Americans have always been a notoriously unruly people. That is not to say that Americans are not, in the vast majority of cases, decent, law-abiding citizens. In fact, they are, and nearly always have been. But Americans have never reacted well when they feel as if they are being pushed around, and in particular when they feel as if any of their most basic constitutional rights are being threatened. And for most Americans there are no more basic, fundamental constitutional rights than those enshrined in the First Amendment to the US Constitution, which reads: "Congress shall make no law respecting an establishment of religion, or prohibiting the free exercise thereof; or abridging the freedom of speech, or of the press; or the right of the people peaceably to assemble, and to petition the Government for a redress of grievances."
Clearly, these rights do not apply only to persons who happen to agree with the current administration in Washington, nor do they apply only to those who voted for or support those elected officials who happen to be in power in any of the various state capitals or municipalities.
It should also have been clear to elected officials at all levels of government, for several years now, that the people of the United States in general are mightily displeased, although many may not be displeased about exactly the same issues. Enormous displeasure, for example, was clear for all to see at the very beginning of the Iraq War. Later, after the financial crisis of 2008 began to come into focus, and in particular after the Bush Administration began the bailout of the big financial houses and banks, the Tea Party was born due, among other things, to the fury of conservatives who found themselves left in the lurch, financially speaking, while the federal government spent trillions of dollars (including the trillions it was only learned recently that the Fed also gave to the banks, surreptitiously) propping up many of the institutions which had caused the financial meltdown in the first place. And now we have the Occupy Wall Street protests, which consist of many progressives and people even further to the Left, but also a fair sprinkling of conservatives too. They are outraged by the bank bailouts and by the continuation of America's seemingly endless overseas military adventurism or empire-building, among other issues, and these protests have now spread from coast to coast, taking place in literally hundreds of cities and towns of all sizes, descriptions, and types.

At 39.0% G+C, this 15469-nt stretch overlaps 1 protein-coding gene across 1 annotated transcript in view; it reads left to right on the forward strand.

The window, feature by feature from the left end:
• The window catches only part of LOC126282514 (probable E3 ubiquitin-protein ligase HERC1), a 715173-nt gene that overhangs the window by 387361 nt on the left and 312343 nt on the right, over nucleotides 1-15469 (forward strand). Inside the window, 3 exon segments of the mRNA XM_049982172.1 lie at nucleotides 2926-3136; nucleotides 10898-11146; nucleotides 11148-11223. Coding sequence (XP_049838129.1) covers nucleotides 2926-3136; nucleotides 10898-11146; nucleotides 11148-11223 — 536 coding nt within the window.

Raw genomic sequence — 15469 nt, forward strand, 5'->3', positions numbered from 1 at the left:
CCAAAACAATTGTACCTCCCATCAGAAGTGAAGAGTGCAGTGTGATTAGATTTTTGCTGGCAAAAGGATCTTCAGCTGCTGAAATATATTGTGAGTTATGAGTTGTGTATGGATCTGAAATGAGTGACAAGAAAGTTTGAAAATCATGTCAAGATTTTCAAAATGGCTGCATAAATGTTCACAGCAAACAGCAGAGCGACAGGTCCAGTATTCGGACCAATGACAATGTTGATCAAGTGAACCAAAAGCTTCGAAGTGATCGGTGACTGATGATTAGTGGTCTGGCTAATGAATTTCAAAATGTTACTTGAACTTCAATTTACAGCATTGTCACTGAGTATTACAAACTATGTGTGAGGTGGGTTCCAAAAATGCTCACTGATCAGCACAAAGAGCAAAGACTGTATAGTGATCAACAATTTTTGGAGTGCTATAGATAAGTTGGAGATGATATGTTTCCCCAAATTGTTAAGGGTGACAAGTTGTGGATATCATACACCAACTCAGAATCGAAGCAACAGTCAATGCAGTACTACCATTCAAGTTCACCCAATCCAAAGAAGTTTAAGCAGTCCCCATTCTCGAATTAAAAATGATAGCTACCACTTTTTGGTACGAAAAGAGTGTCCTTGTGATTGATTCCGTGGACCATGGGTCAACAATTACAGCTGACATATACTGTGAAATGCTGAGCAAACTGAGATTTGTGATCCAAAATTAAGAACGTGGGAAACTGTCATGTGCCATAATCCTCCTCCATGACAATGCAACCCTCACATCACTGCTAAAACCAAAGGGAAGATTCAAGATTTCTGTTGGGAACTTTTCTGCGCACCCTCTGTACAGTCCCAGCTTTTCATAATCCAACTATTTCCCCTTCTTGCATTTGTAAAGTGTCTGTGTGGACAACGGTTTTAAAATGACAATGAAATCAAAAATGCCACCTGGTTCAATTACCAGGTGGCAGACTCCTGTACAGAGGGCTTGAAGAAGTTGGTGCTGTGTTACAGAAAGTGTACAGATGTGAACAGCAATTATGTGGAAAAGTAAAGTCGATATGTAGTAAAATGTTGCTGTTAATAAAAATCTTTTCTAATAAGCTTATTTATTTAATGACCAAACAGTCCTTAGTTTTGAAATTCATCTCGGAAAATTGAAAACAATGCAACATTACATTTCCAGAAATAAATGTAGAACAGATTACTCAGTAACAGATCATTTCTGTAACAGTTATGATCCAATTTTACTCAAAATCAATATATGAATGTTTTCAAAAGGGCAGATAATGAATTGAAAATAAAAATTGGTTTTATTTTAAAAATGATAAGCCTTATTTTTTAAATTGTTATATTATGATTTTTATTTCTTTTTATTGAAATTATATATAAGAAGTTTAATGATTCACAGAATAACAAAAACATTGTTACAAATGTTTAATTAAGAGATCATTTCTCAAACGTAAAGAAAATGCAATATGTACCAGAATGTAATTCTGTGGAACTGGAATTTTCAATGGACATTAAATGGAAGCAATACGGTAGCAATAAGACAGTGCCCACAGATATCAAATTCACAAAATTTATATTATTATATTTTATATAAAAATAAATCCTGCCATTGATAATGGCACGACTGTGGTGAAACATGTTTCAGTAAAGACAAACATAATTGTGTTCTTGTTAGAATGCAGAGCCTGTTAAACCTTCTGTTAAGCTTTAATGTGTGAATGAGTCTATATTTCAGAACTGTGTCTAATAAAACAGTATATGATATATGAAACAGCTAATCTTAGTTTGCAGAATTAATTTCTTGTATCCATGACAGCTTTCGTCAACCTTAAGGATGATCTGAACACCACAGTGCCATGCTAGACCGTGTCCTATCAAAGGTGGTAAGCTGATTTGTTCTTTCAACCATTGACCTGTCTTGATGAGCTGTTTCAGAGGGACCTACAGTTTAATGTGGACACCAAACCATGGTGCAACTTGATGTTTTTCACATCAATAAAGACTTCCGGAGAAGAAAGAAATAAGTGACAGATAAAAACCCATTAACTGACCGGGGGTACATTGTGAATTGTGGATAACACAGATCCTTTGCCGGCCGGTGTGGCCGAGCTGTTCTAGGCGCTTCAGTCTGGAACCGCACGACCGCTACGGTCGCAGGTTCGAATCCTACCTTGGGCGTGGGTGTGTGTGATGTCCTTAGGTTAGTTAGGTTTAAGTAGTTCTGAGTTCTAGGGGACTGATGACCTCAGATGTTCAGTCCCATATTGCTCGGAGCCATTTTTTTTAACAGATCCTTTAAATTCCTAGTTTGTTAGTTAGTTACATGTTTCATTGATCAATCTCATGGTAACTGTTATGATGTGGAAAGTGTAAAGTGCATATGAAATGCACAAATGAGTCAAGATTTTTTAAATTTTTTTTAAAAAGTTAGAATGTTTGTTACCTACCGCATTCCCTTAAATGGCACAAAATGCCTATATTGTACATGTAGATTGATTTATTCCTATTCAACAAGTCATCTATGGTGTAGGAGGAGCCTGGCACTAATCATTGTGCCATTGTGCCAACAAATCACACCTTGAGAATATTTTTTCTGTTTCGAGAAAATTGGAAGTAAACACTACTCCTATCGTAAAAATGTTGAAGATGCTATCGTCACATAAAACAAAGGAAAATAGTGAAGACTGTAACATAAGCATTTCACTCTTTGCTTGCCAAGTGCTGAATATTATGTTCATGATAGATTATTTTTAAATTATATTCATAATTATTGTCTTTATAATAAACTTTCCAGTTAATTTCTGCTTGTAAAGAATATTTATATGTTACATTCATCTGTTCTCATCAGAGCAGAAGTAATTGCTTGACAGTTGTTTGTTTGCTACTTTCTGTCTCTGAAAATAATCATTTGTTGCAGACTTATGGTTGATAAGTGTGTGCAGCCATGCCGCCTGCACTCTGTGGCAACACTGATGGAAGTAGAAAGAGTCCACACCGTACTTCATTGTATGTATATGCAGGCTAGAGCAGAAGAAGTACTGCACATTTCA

All of the above goes to show for anyone with eyes to see and ears to hear that the entire country, or a very substantial portion of it, is absolutely seething with anger. Americans from one end of the political spectrum to the other are feeling much aggrieved, disempowered, disenfranchised, and in general ignored and ill-served by their elected officials. This is true to a degree which I have never before witnessed in my lifetime, and although the various types of protests which have occurred up until now have been, on the whole, non-violent in nature, there can be no guarantee that they will always remain so. Any people, even Americans, if they feel they have been pushed too far, are capable of lashing out, and the consequences of that, should it occur on a nationwide basis, could well be too terrible to contemplate.